Back then what they were doing was technically illegal. So very often they liked to film in either Frisco, or Marin county to prevent the LAPD vice squad from barging in on them.
During that summer I went with my cousin and her boyfriend to Oregon.
We were supposed to stay two weeks, but my cousin’s boyfriend got restless and was allergic to the cats.
So, we went back to LA after only a few days. Really, enjoyed myself in Oregon. The people we were staying with had moved up there from Los Angeles, and were living on welfare. They would get “commodities” such as cheese and beans. This was before Oregon went to food stamps.
Bertrand Russell’s “In Praise of Idleness” comes to mind.
Oh! One day at the temporary employment agency on Van Nuys blvd, they gave me 10 dollars to go across the street to the Bob’s Big Boy restaurant to buy donuts for the guys.
At Bob’s I purchased the donuts, and the waitress gave change for a 20 instead of for a 10.
So, I made 10 buck$ that day and had some donuts–one of my better days!
At the apartment, upstairs lived an older couple. Marge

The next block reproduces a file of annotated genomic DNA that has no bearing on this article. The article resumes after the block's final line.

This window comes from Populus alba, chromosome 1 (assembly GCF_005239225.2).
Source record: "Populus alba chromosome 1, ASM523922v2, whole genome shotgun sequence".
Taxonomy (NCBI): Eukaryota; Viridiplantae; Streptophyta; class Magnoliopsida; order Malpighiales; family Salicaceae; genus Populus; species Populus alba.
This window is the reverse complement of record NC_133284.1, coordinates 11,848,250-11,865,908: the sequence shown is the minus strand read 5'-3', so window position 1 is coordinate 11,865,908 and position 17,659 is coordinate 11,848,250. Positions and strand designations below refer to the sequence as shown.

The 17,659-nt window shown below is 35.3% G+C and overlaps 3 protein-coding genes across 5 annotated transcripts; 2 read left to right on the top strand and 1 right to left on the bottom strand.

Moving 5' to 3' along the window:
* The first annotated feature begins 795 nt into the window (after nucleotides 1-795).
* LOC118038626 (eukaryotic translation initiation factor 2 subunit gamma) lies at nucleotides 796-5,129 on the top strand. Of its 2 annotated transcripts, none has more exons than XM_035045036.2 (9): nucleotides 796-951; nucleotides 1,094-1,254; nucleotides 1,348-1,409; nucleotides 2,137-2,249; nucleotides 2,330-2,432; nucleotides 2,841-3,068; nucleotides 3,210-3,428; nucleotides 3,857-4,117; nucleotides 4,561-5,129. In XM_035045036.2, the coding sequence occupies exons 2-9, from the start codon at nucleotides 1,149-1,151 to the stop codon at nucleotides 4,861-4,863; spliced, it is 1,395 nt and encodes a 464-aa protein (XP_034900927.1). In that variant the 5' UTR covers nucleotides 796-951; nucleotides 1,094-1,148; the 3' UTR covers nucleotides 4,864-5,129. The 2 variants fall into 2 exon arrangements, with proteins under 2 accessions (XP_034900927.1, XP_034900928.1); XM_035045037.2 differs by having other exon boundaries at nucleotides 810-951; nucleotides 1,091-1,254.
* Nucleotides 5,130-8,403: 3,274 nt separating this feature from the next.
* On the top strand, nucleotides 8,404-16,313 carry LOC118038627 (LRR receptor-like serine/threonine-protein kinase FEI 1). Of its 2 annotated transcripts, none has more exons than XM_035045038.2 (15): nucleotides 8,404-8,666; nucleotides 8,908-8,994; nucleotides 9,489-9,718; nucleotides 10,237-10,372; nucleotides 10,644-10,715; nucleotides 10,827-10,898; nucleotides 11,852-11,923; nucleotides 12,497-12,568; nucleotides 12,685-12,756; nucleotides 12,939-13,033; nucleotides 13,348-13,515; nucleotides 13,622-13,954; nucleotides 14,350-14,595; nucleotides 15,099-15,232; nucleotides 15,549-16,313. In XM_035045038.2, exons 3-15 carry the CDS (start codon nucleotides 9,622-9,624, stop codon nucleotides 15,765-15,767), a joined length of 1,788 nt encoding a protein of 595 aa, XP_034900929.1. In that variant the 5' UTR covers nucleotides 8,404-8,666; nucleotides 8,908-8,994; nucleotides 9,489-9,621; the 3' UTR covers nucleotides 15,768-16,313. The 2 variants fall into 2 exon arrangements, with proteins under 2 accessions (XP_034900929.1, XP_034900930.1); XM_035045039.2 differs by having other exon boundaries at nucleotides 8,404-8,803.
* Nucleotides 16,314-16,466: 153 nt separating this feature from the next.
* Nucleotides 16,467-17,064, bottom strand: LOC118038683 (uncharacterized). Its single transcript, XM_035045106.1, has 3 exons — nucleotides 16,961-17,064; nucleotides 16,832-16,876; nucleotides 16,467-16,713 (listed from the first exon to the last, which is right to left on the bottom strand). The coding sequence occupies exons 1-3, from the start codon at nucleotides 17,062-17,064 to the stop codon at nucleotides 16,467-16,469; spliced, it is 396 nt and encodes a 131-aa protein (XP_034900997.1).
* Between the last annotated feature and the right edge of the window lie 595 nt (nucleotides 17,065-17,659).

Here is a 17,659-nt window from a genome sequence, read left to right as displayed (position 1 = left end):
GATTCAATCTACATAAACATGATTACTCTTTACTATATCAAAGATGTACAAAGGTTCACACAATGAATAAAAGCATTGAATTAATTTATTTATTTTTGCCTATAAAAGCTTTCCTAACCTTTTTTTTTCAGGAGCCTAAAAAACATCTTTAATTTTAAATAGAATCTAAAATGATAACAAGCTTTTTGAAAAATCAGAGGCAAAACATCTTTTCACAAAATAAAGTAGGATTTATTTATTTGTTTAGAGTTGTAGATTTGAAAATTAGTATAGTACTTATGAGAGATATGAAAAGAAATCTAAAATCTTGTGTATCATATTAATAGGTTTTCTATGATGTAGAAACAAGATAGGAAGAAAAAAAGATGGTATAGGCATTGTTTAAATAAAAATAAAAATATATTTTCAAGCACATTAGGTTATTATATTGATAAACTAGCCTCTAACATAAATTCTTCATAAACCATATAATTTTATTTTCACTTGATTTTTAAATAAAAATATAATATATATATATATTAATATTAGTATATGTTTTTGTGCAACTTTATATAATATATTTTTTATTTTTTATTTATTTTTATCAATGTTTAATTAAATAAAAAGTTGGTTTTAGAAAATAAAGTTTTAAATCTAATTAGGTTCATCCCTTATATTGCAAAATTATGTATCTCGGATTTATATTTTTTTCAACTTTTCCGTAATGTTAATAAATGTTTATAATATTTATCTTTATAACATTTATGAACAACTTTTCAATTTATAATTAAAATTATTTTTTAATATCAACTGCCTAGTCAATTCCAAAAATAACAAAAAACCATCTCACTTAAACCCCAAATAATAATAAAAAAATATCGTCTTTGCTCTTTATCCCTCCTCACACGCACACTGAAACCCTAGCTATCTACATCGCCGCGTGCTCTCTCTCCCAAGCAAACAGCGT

was at least 50 years old.
Sometimes I could hear them making love. As they were doing it, Marge would sing. How very lovely, and it really turned me on, while i was wearing girlie clothes (some women’s sneakers from the Thrifty drug store, plus some stuff I had swiped from either my cousin or mom) getting off.
That summer Ginger
from the university sent me a letter. I wrote her back telling her that she should visit, and we could use the swimming pool, but she lived in San Pedro, and had the entire Pacific ocean. Don’t think she kept the letter as I am just a hack writer. She did get me to read Betty Freidan’s “Feminine Mystique”, and was trying to fix me up with her roommate — the old story. Ginger, though no great beauty like Michele (recently realized that Michele greatly resembled porn actress Hillary Summers!), but was exceedingly cute, and liked to wear tennis shoes with a skirt –no socks.
During Christmas break of our senior year, this friend of mine was giving me a ride from the dorm back to La Crescenta in his Corvair, with the 8 track player (he liked Johnny Cash –lots of hillbillies in Los Angeles, especially back then), found out that I had recently turned 21, and suggested we stop at this nude bar in Van Nuys. So, we each had a beer, while the woman on the stage was dancing. She wasn’t entirely nude as she wore some high heels. She kept getting in the way of the 8 millimeter stag (porno) films that were being shown, while another patron was eating a hamburger for lunch adjacent to the stage, nearly under the almost nude dancing woman.